belledame222 said...

yeah, exactly.

or even how freaked out some people get if you god forbid mistake their weeks-old infant for the wrong gender. gender identity is so crucial at the preverbal, pre sitting-up stage, after all.

"Of course, she's a girl!? What's wrong with you? Behold her little lacy mittens, the elastic ribbon around her squishy head!"

Dan L-K said...

...And, by the way, how *facepalm* is it that something rooted so firmly in the tradition of boys' school literature is assumed to have the Girl Cooties?

Well, fantasy, I guess. Silly poofy unicorns-and-fairies stuff. Plus girls like to read them, and mighty Zeus forbid you ever find anything in common with them.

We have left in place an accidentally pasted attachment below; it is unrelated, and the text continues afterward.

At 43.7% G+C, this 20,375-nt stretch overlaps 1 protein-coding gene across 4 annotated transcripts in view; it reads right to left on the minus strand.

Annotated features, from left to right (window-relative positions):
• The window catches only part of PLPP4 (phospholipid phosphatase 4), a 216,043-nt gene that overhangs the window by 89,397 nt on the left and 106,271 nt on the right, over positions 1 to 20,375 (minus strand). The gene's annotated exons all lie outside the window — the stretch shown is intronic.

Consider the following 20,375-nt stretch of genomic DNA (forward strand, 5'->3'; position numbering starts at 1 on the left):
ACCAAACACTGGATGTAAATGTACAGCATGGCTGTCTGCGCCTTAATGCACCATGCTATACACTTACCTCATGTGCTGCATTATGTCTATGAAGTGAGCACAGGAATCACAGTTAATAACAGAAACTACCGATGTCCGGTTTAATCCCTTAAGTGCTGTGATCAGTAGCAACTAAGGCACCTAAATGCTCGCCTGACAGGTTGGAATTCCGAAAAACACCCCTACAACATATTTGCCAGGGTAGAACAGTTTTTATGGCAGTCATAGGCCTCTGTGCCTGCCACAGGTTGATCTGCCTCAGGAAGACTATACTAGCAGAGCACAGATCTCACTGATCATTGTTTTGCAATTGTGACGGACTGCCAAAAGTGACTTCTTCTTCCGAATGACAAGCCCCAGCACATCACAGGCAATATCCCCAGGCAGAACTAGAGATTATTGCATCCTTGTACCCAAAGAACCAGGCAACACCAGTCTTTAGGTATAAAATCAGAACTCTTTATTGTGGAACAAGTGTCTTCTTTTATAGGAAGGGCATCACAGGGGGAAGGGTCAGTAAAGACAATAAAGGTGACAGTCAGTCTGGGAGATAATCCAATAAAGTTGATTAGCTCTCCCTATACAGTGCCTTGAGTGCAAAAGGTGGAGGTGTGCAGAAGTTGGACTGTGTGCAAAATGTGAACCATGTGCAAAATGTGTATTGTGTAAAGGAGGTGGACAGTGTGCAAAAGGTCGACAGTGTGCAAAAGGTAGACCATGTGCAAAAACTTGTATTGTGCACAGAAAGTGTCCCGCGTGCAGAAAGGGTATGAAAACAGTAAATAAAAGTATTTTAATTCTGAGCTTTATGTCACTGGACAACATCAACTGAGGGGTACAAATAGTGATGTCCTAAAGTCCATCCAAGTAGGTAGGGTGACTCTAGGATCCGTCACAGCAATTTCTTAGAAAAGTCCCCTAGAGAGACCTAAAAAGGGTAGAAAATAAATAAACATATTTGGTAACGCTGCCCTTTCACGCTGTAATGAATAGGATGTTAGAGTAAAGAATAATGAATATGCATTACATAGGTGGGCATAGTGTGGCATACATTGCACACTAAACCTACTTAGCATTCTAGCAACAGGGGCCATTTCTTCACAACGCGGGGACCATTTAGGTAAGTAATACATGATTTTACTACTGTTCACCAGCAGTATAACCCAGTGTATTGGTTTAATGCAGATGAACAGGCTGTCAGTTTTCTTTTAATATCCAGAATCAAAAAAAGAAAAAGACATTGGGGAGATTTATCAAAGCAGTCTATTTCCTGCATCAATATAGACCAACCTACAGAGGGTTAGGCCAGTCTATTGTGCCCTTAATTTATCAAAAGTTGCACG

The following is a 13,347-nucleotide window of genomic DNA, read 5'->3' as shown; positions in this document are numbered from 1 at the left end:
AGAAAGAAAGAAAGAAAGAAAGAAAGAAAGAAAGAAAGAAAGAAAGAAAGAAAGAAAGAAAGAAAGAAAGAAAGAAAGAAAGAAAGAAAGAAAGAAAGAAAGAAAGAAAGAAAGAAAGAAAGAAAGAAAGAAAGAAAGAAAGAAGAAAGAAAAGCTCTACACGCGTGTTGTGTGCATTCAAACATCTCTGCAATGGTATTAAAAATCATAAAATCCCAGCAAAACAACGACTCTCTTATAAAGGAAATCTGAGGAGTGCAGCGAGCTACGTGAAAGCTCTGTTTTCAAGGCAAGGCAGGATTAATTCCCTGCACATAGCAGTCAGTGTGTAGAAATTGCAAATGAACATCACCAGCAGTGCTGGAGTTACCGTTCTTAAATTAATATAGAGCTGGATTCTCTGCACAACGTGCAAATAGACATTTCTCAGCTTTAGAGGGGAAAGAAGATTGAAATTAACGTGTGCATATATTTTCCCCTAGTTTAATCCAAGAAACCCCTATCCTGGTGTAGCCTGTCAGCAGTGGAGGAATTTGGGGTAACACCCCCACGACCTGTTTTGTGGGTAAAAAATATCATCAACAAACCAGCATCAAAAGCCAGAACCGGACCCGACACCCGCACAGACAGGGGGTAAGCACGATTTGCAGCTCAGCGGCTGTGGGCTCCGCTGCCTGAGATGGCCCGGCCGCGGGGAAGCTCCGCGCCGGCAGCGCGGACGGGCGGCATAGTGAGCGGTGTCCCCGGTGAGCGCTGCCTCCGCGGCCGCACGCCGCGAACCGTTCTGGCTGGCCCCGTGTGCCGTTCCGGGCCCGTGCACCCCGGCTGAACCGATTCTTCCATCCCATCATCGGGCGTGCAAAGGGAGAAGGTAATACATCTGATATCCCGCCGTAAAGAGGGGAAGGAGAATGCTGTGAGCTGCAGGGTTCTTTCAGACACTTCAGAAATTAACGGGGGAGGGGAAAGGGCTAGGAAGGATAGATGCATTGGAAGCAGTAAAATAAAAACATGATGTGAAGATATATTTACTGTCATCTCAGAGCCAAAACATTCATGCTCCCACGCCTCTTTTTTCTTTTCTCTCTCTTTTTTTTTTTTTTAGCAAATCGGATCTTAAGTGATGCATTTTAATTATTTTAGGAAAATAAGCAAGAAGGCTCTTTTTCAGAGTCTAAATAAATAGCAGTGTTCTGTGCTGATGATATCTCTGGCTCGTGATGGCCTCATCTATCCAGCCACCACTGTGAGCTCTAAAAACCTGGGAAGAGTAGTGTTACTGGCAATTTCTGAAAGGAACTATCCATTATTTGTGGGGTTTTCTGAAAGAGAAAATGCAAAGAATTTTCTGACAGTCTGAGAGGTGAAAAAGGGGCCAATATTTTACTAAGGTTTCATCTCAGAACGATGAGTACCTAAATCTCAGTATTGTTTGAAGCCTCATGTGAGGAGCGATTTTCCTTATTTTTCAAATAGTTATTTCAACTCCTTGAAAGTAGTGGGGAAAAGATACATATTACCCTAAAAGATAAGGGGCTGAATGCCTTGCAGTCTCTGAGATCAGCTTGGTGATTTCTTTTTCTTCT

This world is stupid. Can I get another one?

belledame222 said...

Sure, I'll go halvesies with you. I hear Saturn is nice this time of year...

Alon Levy said...

I imagine if enough girls start liking Teenage Mutant Ninja Turtles, parents will suddenly decide that their boys ought to play with Barbies more.

The most depressing thing is that it's nigh impossible to escape that even with parents who do have their shit together. I absorbed the boys-don't-cry crap pretty easily, even though I don't think I got it from my parents (at least my dad denies it...).

FoolishOwl said...

One of my most painful childhood memories is being told by my mother, repeatedly, that the reason bullies picked on me is that I screamed like a little girl, and that it made her so ashamed that she was tempted to hit me herself.